Awards keep pouring in for Emory's WaterHub
By Leslie King | Emory Report | Dec. 10, 2015
The WaterHub, Emory's on-site water recycling system, has won its sixth honor since officially opening in April. Photo by David Fisher
Accolades continue to accrue for the WaterHub at Emory. The first-of-its-kind water processing facility has won its sixth honor since its official opening in April of this year.
The latest is the 2015 Innovative Deal of the Year Award, presented to the WaterHub by the Water Urban Land Institute Virginia, an organization dedicated to providing leadership in the responsible use of land and in creating and sustaining thriving communities worldwide. The award was given for the WaterHub's advanced land use and design practices that respect the uniqueness of both the built and natural environments.
"The judges were beyond thrilled with the project and came up to us after to learn more," says Natalie Zvanya, business development coordinator at Sustainable Water, a partner with Emory in creating the WaterHub's reclamation and reuse system.
The WaterHub is an on-site water recycling system on the Emory campus utilizing eco-engineering processes to clean wastewater for future non-potable uses. It is the first such system to be installed in the United States.
The WaterHub has the capability to clean and recycle up to 400,000 gallons of wastewater per day, displacing nearly 40 percent of Emory's total campus water needs and making a significant impact in the water-stressed Atlanta region.
Matthew Early, Emory's vice president for Campus Services, calls the WaterHub "a fantastic facility that has made a tremendous impact on how we think about water and how it is utilized."
"Since the WaterHub has been in operation, it has made me wonder why using reclaimed water for utility make-up water is not the national norm, since there is no reason to use water with the quality that meets the standard for drinking water," he says. "Emory is showing others that using reclaimed water for utility make-up water is a best practice."
Early adds that there have been close to 100 visits to the WaterHub since January 2015, showing interest in the technology as well as the use of the reclaimed water.
Ciannat Howett, Emory's director of sustainability initiatives, praised the impact of the WaterHub.
"Matthew Early, his staff and Emory's administration should be applauded for shifting Emory's heating and cooling to recycled wastewater, thereby relieving our overburdened sewer system and reducing our demand for drinking water for these purposes," she says.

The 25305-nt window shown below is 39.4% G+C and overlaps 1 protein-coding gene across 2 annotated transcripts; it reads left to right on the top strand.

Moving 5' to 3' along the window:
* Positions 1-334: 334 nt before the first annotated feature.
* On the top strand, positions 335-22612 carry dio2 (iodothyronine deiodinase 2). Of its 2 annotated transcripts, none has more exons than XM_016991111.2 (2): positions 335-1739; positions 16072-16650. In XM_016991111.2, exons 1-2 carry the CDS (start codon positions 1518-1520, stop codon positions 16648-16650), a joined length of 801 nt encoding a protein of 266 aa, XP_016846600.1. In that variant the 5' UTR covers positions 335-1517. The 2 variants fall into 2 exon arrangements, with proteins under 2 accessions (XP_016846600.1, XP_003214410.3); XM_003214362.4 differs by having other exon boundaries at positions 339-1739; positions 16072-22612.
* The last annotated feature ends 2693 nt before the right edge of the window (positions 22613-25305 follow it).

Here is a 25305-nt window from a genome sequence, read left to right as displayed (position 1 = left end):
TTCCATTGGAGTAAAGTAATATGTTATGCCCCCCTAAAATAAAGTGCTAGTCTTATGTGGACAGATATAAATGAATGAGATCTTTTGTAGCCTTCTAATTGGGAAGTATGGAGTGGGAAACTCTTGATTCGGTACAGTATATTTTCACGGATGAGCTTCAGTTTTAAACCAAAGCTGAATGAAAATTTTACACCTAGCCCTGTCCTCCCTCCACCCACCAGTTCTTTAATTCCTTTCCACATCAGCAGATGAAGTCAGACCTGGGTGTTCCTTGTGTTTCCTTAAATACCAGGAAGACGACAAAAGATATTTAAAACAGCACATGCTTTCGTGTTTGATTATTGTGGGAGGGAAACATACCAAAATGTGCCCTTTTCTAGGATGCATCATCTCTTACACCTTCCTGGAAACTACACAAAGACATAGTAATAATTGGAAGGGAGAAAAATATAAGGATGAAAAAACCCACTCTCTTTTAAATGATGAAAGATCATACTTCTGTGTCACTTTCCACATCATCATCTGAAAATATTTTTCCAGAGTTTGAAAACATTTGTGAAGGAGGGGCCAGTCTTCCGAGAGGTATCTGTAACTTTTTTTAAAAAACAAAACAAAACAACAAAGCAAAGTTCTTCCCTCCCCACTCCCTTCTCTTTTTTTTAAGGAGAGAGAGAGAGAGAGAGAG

"The WaterHub at Emory is a great example of Emory's national leadership in sustainability by employing innovative technology to address the global need for water conservation and sustainable sanitation solutions," Howett notes.
Other honors for the WaterHub this year include the following:
- The 2015 Innovative Project of the Year from the WateReuse Association, the first of its kind ever awarded by this association, recognized the WaterHub as "a unique, innovative project that is practical and implementable to enhance the sustainability and efficiency of reclaimed water."
- In September, the Metro Atlanta Chamber of Commerce presented Emory and contractor Reeves Young with first prize for the WaterHub in the "Liquid Assets" category of the chamber's E3 awards.
- Also that month, the Chattahoochee Riverkeeper honored Emory with the River Sustainability Award for leadership in sustainability including success in reducing energy and water demands.
- The 2015 Project Achievement Award was presented to the WaterHub by the Construction Management Association of America in its "Infrastructure Private Sector" category. The award recognizes the project's success and outstanding achievement in the practice of construction management.
- The American Council of Engineering Companies of North Carolina presented its 2015 Engineering Excellence Grand Award to the WaterHub based on its unique and innovative applications, future value, perception by the public, complexity, and fulfillment of the client's requirements.
The WaterHub at Emory was also the only U.S. finalist in the International Green Gown Awards competition this November.